Samsung could be on the verge of releasing an even more powerful Galaxy Tab A mid-range Android tablet in 2020. That's based on a recently spotted benchmark from back in May, showcases a device with the model number SM-T575.
The model designation here may seem familiar to some Samsung fans. And that could be because it falls between two other Samsung Galaxy Tab A tablets. That's the newest Galaxy Tab A 8.4 — SM-T307 — and the Samsung Galaxy Tab A 10.1-inch tablet from 2019 — SMT510.
The specifications that are detailed for this Android 10-powered slate should be fairly familiar too. For starters, it packs an identically-specced battery at a capacity of 5,000mAh. The overall size of the gadget isn't listed in the benchmark but that could point to a similarly-sized display panel at 8.4-inches.
This Samsung Galaxy Tab A would be much more powerful
Those specs, however, are where the similarities would seem to end. It's possible and even likely that both Wi-Fi and LTE variants will be made available. That was the case with previous Samsung Galaxy Tab A devices too. But this new Galaxy Tab A, presumably planned for 2020, would be much more powerful.
That isn't just because it shows in the benchmark with 4GB of RAM either. The Samsung Galaxy Tab A 8.4 released earlier this year only had 3GB. The newest entry into the benchmarks also packs a flagship SoC from 2018. That's Samsung's in-house Exynos 9810 SoC.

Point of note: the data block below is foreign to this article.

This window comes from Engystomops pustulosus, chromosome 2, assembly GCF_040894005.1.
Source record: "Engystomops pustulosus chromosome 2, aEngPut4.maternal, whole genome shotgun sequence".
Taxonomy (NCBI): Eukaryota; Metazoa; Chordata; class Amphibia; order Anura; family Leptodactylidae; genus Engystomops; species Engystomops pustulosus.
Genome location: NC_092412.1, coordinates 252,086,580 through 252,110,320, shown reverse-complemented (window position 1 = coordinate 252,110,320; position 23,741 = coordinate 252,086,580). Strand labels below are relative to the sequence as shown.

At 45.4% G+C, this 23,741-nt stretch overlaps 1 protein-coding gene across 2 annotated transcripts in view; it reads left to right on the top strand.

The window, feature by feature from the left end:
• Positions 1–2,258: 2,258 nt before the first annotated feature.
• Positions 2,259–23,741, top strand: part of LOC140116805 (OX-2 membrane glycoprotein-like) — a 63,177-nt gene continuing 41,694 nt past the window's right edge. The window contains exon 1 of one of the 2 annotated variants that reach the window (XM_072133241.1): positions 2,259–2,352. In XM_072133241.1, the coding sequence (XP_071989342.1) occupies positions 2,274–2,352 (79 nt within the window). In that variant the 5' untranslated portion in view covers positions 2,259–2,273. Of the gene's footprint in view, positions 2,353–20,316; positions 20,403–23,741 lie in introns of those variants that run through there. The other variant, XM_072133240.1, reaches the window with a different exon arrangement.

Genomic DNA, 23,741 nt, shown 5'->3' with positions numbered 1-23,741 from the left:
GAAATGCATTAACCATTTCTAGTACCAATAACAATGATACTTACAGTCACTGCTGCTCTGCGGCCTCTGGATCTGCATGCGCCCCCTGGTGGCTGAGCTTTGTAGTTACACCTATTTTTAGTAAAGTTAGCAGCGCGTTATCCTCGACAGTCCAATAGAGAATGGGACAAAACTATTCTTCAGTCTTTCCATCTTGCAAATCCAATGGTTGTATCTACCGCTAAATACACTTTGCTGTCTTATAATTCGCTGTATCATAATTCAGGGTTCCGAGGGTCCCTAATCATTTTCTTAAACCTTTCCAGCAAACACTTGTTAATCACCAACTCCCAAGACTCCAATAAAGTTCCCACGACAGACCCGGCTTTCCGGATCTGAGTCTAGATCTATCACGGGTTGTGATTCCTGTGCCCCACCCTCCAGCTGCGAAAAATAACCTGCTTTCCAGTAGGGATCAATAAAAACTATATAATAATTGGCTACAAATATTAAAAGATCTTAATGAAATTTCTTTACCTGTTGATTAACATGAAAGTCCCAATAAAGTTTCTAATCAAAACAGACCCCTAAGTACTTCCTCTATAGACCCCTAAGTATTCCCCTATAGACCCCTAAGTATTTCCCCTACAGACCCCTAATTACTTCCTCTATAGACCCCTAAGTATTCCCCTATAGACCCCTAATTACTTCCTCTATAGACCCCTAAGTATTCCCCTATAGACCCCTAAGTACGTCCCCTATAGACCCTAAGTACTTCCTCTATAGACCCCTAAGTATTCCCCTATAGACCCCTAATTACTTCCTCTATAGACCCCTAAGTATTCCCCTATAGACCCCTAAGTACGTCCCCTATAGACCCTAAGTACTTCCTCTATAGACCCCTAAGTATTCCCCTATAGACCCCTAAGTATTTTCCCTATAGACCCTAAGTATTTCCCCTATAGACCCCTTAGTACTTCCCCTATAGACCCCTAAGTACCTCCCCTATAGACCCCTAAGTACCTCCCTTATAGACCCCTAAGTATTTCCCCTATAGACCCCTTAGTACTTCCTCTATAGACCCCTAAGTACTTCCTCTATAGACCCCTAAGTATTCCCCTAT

That chip is a 2nd Gen 10nm FinFET chipset. Samsung packs it with eight cores with 64-bit support. Four of those cores, Exynos M3 cores, are clocked at 2.9GHz. The remaining four, ARM Cortex-A55 cores, are built for efficiency and run at 1.9GHz. That's actually comparable but slightly better on paper, than Qualcomm's equivalent Snapdragon 845 SoC. The latter chip packs four Kyro 385 cores at 2.8GHz and four more of the same at 1.7GHz.
Perhaps more importantly, this chipset will easily outperform the in-house-built Exynos 7904 powering the abovementioned 2020 tablet. The Samsung Galaxy Tab A 8.4 is powered by two Cortex-A73 cores clocked at up to 1.8 GHz. The chip packs those in alongside a total of six power-efficient Cortex-A53 cores. The latter cores are only slightly underclocked to at up to 1.6 GHz.
Will Samsung actually release this device?
Now, benchmarks are a great way to look at the performance of underlying hardware with a pinch of standardization. But they aren't the end-all when it comes to accuracy. In fact, as often as not, benchmarks display specifications that are not accurate at all. That's because both day-to-day uploaders and the company can easily fudge the figures and readings.
They can include incorrect memory and performance readouts. But also incorrect model designations. Companies also often use benchmarks for testing under wraps because the figures can be manipulated. Here, that comes with several implications that aren't necessarily likely but also aren't impossible.
So everybody is going to have to wait to see whether this device ever makes its way to market at all. Let alone with everything as tested. Samsung may have no intention of doing so. Or the South Korean tech giant could as easily be testing the device itself with no real guarantee of accuracy in the benchmark readouts.